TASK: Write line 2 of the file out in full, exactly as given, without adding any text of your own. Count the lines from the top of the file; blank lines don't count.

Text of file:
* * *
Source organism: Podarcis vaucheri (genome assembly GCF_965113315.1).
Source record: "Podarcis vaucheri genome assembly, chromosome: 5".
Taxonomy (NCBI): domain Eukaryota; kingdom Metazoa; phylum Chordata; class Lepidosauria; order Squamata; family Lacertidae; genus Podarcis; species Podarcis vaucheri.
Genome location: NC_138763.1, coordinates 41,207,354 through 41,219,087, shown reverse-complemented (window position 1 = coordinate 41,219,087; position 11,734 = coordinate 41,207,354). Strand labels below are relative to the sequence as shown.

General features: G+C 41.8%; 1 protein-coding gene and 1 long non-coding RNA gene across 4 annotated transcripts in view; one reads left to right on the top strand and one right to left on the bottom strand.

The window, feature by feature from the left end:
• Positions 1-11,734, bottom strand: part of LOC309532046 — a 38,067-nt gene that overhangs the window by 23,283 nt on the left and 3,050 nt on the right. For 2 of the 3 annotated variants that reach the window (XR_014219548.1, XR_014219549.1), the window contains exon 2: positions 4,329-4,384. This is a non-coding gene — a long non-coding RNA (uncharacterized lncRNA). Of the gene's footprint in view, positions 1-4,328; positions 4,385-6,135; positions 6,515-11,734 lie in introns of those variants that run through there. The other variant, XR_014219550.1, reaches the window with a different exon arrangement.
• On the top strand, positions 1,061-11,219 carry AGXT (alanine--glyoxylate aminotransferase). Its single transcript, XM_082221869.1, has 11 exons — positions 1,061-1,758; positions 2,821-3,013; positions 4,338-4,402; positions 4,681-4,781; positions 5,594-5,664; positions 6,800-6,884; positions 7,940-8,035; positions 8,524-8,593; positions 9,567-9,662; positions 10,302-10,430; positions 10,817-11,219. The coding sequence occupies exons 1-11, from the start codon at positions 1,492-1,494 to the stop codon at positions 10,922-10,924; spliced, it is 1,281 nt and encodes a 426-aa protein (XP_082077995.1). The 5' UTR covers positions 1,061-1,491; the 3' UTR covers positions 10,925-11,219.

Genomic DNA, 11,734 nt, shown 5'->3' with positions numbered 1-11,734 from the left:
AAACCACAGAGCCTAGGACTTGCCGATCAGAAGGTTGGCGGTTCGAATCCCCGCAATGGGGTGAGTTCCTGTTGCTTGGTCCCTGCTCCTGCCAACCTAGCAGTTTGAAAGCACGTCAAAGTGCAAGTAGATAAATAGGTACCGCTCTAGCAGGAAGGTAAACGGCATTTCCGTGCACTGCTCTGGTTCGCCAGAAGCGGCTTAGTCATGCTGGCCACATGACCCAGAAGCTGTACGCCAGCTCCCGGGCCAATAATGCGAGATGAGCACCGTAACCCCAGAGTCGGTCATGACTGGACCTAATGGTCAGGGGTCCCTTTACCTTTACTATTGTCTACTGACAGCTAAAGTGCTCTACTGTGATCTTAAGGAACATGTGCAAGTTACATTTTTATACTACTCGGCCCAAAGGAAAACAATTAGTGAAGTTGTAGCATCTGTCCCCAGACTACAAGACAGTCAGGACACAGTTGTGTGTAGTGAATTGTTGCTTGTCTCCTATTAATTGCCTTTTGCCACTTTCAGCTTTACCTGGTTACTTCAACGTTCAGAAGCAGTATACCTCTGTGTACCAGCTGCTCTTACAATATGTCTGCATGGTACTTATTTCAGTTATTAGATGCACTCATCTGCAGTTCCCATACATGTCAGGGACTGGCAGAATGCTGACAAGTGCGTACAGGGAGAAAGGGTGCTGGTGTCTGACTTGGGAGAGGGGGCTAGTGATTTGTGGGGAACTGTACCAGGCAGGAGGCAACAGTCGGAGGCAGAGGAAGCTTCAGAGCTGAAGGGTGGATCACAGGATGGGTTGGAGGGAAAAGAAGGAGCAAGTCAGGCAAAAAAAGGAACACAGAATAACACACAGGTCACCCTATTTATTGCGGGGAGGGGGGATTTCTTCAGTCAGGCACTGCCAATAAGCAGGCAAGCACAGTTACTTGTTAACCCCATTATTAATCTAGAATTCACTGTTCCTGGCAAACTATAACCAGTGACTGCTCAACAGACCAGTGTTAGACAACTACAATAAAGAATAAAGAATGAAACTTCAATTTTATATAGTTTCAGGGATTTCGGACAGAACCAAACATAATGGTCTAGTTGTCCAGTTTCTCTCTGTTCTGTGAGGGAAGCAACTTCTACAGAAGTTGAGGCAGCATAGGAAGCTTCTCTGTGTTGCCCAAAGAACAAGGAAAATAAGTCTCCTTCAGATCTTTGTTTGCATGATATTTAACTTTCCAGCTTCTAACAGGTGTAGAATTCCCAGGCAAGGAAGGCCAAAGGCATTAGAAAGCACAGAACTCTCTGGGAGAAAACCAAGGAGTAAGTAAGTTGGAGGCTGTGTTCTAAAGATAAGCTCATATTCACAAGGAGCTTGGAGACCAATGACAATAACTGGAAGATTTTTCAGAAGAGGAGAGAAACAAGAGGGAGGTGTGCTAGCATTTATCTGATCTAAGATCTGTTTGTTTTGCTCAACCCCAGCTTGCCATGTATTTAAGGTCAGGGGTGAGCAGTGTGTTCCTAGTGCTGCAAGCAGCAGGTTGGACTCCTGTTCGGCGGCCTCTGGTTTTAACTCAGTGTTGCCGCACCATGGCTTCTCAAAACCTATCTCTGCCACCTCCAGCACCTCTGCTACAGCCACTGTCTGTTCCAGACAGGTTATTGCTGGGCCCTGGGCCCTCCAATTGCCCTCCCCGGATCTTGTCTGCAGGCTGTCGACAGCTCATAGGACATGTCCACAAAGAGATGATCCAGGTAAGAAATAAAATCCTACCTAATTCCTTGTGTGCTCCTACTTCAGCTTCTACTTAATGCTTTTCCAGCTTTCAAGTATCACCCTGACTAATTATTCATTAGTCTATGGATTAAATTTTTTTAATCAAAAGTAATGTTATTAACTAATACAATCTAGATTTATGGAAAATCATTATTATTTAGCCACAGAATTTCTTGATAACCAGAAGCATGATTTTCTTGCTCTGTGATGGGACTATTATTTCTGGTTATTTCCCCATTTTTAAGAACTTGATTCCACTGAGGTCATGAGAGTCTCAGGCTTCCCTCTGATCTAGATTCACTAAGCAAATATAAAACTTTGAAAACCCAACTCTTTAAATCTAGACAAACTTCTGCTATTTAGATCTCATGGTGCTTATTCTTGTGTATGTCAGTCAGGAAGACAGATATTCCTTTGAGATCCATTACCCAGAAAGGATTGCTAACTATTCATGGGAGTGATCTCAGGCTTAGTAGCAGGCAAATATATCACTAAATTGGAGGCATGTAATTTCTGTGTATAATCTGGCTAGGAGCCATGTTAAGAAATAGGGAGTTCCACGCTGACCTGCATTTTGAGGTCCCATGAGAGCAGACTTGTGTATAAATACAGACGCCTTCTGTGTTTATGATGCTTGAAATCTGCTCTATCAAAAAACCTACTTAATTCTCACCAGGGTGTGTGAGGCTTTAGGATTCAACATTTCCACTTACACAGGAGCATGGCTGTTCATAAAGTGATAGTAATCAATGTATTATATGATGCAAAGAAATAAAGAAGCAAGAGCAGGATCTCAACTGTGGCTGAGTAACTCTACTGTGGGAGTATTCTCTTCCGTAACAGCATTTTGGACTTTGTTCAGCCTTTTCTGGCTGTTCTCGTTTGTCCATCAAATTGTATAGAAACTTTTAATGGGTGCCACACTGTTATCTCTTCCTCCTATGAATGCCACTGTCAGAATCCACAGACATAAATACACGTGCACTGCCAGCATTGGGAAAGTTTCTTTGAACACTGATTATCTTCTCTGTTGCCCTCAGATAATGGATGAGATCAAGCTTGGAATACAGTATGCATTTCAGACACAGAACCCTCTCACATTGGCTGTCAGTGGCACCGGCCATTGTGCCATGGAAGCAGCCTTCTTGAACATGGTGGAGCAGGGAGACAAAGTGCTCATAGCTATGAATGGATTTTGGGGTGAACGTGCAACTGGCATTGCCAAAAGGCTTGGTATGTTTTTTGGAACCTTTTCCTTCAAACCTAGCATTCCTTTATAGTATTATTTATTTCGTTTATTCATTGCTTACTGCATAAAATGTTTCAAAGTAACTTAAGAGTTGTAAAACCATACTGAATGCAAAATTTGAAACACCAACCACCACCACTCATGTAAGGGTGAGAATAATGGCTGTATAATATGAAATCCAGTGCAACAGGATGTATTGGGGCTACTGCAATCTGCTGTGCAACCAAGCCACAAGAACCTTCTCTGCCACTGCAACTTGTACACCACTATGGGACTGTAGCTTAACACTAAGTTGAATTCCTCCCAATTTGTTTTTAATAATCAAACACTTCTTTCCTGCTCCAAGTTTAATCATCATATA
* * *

Source record: "Podarcis vaucheri genome assembly, chromosome: 5".